Critical Minerals
Travis Hudson, American Geosciences Institute, 4220 King Street, Alexandria, VA 22302

Minerals and useful materials derived from them – mineral commodities – are the physical and economic foundations of society (Do We Take Minerals for Granted?).  For example, the U. S. Geological Survey (USGS) compiles production and consumption data for 84 mineral commodities used in America (Mineral Commodity Summaries).  These include metals like iron and copper but also many less well known elements such as indium and scandium. Some of these mineral commodities are not only important to our everyday life (it takes 60 elements obtained from minerals to make the latest version of our cell phones and computers) but they also face potential supply restrictions.  These are called “critical mineral commodities” or just “critical minerals”.

The economic importance of critical minerals, increasing global competition for them by rapidly developing countries, and the potential for supply disruptions triggered a recent study by the National Research Council (NRC).  The final report of this study – Minerals, Critical Minerals, and the U. S. Economy – develops a method for characterizing a minerals “criticality”. The method evaluates a mineral’s importance and its availability at a specific scale (such as nationally) and time (such as the near term from one to several years).

A mineral commodity’s importance can be characterized by factors such as the dollar value of its U. S. consumption, the ease with which other minerals can be substituted for it, and the outlook for emerging uses that can increase its demand. A way to evaluate the significance of these factors is to consider the impact that a lack of availability would have on them. How would the mineral’s uses or price change if it were less available?

A mineral’s availability depends on several factors including how much has been discovered, how efficiently it can be produced, how environmentally and socially acceptable its production is, and how governments influence its production and trade.  Many of the technological, social, and political factors have become increasingly important influences on mineral availability. For example, China produces most of the world’s rare earth elements (the U. S. gets 92% of its rare earths from China; Figure 1). By curtailing export shipments of these technologically key elements in 2010, China drastically affected their global availability (China Consolidates Grip On Rare Earths).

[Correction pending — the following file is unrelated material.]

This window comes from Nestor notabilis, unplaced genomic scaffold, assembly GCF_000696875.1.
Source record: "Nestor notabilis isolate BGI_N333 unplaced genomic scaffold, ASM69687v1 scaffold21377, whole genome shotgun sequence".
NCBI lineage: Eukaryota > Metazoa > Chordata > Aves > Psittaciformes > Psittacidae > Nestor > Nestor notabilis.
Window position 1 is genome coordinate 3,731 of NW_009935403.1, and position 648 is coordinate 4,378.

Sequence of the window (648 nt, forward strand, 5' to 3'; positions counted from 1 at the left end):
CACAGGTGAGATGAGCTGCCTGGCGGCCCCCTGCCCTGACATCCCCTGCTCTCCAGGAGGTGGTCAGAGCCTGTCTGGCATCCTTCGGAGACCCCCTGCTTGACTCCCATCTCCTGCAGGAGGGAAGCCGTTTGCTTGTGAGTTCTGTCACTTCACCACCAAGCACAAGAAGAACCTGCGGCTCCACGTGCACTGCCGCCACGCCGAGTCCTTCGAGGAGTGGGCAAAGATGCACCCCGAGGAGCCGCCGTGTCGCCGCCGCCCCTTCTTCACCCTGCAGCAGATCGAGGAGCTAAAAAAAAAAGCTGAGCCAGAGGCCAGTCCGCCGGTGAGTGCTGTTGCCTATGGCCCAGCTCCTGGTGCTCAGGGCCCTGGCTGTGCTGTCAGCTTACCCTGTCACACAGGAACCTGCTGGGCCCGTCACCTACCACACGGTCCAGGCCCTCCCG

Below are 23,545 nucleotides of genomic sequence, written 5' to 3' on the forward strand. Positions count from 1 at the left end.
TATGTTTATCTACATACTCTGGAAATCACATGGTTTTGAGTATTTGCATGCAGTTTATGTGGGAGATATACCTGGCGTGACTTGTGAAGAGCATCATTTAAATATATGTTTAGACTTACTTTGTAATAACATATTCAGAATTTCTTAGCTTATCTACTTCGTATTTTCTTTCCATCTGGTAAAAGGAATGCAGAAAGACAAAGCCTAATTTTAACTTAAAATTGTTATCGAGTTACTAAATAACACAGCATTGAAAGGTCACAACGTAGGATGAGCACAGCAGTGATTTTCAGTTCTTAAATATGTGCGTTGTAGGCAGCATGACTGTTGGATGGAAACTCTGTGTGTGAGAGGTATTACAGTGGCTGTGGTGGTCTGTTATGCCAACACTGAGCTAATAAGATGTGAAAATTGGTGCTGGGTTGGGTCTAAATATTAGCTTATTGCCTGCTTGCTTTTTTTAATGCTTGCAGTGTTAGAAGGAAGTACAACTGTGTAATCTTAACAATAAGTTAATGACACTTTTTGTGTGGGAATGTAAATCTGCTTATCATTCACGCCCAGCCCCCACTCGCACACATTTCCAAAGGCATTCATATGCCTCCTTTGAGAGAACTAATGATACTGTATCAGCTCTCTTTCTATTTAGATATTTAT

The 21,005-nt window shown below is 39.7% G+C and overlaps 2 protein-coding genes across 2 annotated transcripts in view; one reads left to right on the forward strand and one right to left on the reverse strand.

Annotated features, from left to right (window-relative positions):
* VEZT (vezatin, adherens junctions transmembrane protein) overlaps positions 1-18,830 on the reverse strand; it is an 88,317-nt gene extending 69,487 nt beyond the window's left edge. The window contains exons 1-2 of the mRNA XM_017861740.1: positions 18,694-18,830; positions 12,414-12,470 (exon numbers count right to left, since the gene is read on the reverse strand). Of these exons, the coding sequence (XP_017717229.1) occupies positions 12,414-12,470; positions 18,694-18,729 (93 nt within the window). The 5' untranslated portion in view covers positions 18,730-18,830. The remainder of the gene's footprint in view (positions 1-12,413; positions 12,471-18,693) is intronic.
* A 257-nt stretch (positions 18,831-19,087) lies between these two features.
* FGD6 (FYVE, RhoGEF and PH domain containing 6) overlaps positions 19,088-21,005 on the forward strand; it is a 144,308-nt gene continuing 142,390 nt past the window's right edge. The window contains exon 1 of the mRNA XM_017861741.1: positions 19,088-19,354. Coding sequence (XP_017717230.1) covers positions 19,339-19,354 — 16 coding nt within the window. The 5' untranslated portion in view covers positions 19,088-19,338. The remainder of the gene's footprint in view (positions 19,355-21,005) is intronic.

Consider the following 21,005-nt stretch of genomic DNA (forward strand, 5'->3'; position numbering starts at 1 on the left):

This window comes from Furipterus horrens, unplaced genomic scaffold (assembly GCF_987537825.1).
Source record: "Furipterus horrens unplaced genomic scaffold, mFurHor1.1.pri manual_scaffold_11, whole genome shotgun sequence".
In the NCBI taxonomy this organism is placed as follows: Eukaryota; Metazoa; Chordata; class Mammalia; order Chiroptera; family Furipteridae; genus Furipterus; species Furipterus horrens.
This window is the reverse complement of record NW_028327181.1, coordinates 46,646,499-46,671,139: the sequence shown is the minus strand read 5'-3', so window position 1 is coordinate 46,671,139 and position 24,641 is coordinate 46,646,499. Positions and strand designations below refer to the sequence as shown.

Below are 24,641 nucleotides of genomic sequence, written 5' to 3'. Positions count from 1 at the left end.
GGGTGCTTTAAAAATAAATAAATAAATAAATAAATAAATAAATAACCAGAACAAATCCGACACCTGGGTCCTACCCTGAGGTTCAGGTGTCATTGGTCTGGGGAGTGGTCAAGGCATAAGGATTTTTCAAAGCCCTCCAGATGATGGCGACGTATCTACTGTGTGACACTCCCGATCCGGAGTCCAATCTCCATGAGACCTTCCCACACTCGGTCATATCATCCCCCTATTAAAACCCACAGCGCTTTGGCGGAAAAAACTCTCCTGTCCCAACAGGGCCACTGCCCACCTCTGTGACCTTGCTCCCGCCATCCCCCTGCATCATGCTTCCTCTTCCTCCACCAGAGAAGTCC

The criticality evaluation method developed by the NRC study relates the importance and availability of a mineral in a “criticality matrix” (Figure 2).  The matrix uses evaluations of the impacts of supply restrictions (the importance of the mineral) to the potential for supply disruptions. The greater both of these measures are the more critical the mineral is. The criticality assessments included in Figure 2 are for selected mineral commodities and show that platinum-group and rare earth elements are much more critical mineral commodities than others such as copper, titanium, and lithium.

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Bar graph of mineral commodities, by percentage imported
(click image to enlarge)

Figure 1.  Mineral commodities for which the U. S. imports at least 81% of its annual consumption. For example, 100% of U. S. rare earth consumption is imported and 92% of this comes from China. (U.S. Department of the Interior and U.S. Geological Survey)

Graph of the criticality of 11 mineral commodities
(click image to enlarge)
Courtesy of the National Academies Press

Figure 2.  Criticality matrix for 11 mineral commodities evaluated in the NRC study, Minerals, Critical Minerals, and the U. S. Economy, 2008. (Reprinted with permission from the National Academy of Sciences, Courtesy of the National Academies Press, Washington, D.C. )

Additional Resources:
Rare Earth Elements In the United States

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